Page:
Medusa is a marble sculpture of the eponymous character from the classical myth. It was executed by the Italian sculptor Gianlorenzo Bernini. Its precise date of creation is unknown, but it is likely to have been executed in the 1630s. It was first documented in 1731 when presented to the Palazzo dei Conservatori in Rome, and is now part of the collections of the Capitoline Museums.
The portrait draws on the myth of Medusa, the snake haired woman whose gaze could turn onlookers to stone. Unlike other depictions of the Medusa, such as Benevenuto Cellini’s Perseus and Medusa, the Medusa is not portrayed as a vanquished figure, her head severed from her body but as a living monster. Bernini’s decision to create a marble sculpture may be some kind of visual pun on the myth - creating a stone version of a living creature that could turn men to stone.
Nothing is known about its creation, and parts of the sculpture’s execution undermine Bernini’s authorship of the sculpture, most notable the heavy, over-exaggerated eyebrows and the rough treatment of the snakes. Yet the sensual fleshy quality of the cheeks and lip, the polished precision of the face, the tormented face of the Medusa and lively intelligence behind the literary concept and its unusual treatment point to the work of Bernini.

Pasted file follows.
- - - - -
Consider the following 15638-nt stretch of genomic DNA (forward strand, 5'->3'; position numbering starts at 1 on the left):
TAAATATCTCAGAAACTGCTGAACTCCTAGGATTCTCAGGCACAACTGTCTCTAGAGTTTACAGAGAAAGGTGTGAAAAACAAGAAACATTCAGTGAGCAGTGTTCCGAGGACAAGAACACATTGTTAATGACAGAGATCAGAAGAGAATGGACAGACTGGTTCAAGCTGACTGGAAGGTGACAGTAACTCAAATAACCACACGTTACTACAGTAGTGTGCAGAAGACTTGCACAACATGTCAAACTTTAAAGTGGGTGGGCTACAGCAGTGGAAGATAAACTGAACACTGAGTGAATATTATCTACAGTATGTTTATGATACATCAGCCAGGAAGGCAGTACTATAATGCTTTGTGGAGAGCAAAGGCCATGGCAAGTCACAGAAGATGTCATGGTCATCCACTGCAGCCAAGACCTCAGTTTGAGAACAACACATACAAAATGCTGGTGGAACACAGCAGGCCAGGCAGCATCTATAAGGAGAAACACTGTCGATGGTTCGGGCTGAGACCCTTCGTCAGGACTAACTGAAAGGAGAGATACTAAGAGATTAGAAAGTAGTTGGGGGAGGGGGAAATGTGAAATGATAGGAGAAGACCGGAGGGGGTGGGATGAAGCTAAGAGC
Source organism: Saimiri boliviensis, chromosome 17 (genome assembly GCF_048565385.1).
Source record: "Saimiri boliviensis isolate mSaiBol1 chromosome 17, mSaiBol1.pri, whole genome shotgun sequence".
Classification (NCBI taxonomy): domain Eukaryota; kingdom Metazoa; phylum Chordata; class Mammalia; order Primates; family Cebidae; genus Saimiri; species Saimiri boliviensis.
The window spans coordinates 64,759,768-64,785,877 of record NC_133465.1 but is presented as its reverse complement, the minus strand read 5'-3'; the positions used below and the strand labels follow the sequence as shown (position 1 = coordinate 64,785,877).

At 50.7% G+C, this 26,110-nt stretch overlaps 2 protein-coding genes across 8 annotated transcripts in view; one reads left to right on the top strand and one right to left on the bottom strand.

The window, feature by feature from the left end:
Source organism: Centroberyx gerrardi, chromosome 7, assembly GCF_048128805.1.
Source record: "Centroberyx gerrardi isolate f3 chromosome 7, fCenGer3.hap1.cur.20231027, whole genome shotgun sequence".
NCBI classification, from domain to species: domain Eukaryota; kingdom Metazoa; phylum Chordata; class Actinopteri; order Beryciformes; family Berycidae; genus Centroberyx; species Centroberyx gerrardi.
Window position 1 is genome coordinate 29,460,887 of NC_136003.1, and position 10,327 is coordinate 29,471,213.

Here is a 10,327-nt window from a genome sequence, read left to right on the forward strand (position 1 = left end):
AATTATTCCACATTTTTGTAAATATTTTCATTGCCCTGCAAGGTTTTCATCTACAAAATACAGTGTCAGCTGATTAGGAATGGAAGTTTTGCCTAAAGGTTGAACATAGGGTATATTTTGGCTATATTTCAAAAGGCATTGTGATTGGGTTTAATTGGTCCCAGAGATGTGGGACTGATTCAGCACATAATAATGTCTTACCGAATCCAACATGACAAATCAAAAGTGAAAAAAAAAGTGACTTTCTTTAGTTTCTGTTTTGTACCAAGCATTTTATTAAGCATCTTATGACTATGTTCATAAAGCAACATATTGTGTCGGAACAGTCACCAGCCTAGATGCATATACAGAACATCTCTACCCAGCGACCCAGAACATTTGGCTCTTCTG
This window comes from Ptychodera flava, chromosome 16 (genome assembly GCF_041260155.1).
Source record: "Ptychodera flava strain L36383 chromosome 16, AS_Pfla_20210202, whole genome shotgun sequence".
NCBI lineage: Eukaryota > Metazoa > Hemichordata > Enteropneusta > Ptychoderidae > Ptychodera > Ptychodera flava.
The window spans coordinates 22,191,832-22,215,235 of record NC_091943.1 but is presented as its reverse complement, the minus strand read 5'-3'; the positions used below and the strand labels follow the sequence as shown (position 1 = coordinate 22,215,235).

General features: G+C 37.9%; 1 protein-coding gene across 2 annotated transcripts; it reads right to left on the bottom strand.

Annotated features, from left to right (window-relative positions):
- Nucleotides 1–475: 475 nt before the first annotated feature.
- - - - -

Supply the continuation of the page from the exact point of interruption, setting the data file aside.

Considerable technical analysis and restoration of the sculpture took place in 2006.
Exhibitions outside Italy
Medusa was shown at the Pushkin Museum of Fine Arts in Moscow in May, 2011, as part of the "Year of Italy in Russia". The sculpture is on exhibit through February 19, 2012 at the California Palace of the Legion of Honor in San Francisco. The exhibit is part of the "Dream of Rome", a program to display art masterpieces from Rome in the United States from 2011 to 2013.